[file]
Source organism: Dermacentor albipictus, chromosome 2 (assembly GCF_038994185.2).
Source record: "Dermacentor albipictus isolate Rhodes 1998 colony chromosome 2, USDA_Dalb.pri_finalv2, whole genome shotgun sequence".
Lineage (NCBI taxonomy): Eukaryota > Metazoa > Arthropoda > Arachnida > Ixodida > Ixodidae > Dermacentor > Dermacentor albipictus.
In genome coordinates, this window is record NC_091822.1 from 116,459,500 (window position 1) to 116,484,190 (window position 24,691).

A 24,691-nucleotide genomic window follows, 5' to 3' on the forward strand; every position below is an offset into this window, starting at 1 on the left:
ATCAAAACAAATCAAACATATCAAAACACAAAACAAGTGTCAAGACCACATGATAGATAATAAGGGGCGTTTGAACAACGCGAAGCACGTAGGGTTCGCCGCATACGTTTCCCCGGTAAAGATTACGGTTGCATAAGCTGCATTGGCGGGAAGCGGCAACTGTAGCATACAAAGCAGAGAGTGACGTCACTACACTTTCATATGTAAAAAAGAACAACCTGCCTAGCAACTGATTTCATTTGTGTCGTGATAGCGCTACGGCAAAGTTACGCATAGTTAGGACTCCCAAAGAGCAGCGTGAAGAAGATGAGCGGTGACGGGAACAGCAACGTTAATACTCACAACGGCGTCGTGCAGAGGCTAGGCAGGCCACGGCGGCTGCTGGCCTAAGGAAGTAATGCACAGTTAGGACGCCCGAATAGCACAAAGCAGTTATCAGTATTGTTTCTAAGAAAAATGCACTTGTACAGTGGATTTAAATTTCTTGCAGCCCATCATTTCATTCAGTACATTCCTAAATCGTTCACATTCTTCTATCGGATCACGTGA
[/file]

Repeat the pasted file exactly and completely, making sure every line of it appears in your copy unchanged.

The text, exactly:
Source organism: Dermacentor albipictus, chromosome 2 (assembly GCF_038994185.2).
Source record: "Dermacentor albipictus isolate Rhodes 1998 colony chromosome 2, USDA_Dalb.pri_finalv2, whole genome shotgun sequence".
Lineage (NCBI taxonomy): Eukaryota > Metazoa > Arthropoda > Arachnida > Ixodida > Ixodidae > Dermacentor > Dermacentor albipictus.
In genome coordinates, this window is record NC_091822.1 from 116,459,500 (window position 1) to 116,484,190 (window position 24,691).

A 24,691-nucleotide genomic window follows, 5' to 3' on the forward strand; every position below is an offset into this window, starting at 1 on the left:
ATCAAAACAAATCAAACATATCAAAACACAAAACAAGTGTCAAGACCACATGATAGATAATAAGGGGCGTTTGAACAACGCGAAGCACGTAGGGTTCGCCGCATACGTTTCCCCGGTAAAGATTACGGTTGCATAAGCTGCATTGGCGGGAAGCGGCAACTGTAGCATACAAAGCAGAGAGTGACGTCACTACACTTTCATATGTAAAAAAGAACAACCTGCCTAGCAACTGATTTCATTTGTGTCGTGATAGCGCTACGGCAAAGTTACGCATAGTTAGGACTCCCAAAGAGCAGCGTGAAGAAGATGAGCGGTGACGGGAACAGCAACGTTAATACTCACAACGGCGTCGTGCAGAGGCTAGGCAGGCCACGGCGGCTGCTGGCCTAAGGAAGTAATGCACAGTTAGGACGCCCGAATAGCACAAAGCAGTTATCAGTATTGTTTCTAAGAAAAATGCACTTGTACAGTGGATTTAAATTTCTTGCAGCCCATCATTTCATTCAGTACATTCCTAAATCGTTCACATTCTTCTATCGGATCACGTGA